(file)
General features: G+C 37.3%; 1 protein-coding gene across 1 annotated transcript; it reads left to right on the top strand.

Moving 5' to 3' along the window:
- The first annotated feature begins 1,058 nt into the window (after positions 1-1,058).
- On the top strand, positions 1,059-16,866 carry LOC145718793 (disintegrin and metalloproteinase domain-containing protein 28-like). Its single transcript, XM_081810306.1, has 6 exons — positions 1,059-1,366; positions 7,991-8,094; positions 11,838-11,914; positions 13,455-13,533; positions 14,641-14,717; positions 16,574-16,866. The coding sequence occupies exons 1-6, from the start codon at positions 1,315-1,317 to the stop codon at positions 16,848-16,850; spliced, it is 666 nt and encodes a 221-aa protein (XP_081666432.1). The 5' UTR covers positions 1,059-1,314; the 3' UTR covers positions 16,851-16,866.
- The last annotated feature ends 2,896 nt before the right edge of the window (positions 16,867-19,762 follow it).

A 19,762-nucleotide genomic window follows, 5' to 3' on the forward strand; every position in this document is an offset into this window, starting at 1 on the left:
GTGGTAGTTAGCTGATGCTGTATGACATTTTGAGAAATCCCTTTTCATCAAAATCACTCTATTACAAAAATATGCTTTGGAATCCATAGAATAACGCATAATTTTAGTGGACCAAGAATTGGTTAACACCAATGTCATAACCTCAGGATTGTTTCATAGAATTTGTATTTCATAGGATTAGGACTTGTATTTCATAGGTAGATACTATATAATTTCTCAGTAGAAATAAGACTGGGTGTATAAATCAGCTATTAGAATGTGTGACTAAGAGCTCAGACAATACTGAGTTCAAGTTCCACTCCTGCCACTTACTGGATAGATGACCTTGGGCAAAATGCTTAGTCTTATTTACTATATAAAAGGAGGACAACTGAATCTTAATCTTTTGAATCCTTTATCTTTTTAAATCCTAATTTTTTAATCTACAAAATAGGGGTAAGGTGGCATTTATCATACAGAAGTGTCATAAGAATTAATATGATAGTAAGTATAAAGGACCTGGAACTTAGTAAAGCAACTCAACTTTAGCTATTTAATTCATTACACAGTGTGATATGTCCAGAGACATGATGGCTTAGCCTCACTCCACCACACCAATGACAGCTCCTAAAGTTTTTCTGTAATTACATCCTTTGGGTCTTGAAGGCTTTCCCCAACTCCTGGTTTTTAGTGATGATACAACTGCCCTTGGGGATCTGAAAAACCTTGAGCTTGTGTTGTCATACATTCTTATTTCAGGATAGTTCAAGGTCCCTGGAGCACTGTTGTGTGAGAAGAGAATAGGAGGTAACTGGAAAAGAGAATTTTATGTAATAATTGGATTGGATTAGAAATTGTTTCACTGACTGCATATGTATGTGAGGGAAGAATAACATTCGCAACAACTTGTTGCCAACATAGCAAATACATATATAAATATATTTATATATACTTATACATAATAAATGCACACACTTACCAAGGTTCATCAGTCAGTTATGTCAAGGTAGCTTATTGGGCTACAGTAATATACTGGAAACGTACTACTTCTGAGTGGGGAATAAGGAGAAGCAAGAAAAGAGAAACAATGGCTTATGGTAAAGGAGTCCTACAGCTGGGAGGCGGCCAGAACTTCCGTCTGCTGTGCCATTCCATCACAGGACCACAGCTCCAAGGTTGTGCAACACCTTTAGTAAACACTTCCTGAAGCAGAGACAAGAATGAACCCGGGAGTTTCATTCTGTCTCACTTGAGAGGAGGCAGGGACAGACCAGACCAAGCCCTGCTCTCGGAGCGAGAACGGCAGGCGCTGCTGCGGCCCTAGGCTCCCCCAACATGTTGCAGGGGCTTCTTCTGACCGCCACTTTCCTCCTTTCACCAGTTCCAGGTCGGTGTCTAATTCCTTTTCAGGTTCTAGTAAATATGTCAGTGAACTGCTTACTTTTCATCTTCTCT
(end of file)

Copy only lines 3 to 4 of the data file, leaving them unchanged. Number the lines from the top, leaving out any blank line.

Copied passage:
- The first annotated feature begins 1,058 nt into the window (after positions 1-1,058).
- On the top strand, positions 1,059-16,866 carry LOC145718793 (disintegrin and metalloproteinase domain-containing protein 28-like). Its single transcript, XM_081810306.1, has 6 exons — positions 1,059-1,366; positions 7,991-8,094; positions 11,838-11,914; positions 13,455-13,533; positions 14,641-14,717; positions 16,574-16,866. The coding sequence occupies exons 1-6, from the start codon at positions 1,315-1,317 to the stop codon at positions 16,848-16,850; spliced, it is 666 nt and encodes a 221-aa protein (XP_081666432.1). The 5' UTR covers positions 1,059-1,314; the 3' UTR covers positions 16,851-16,866.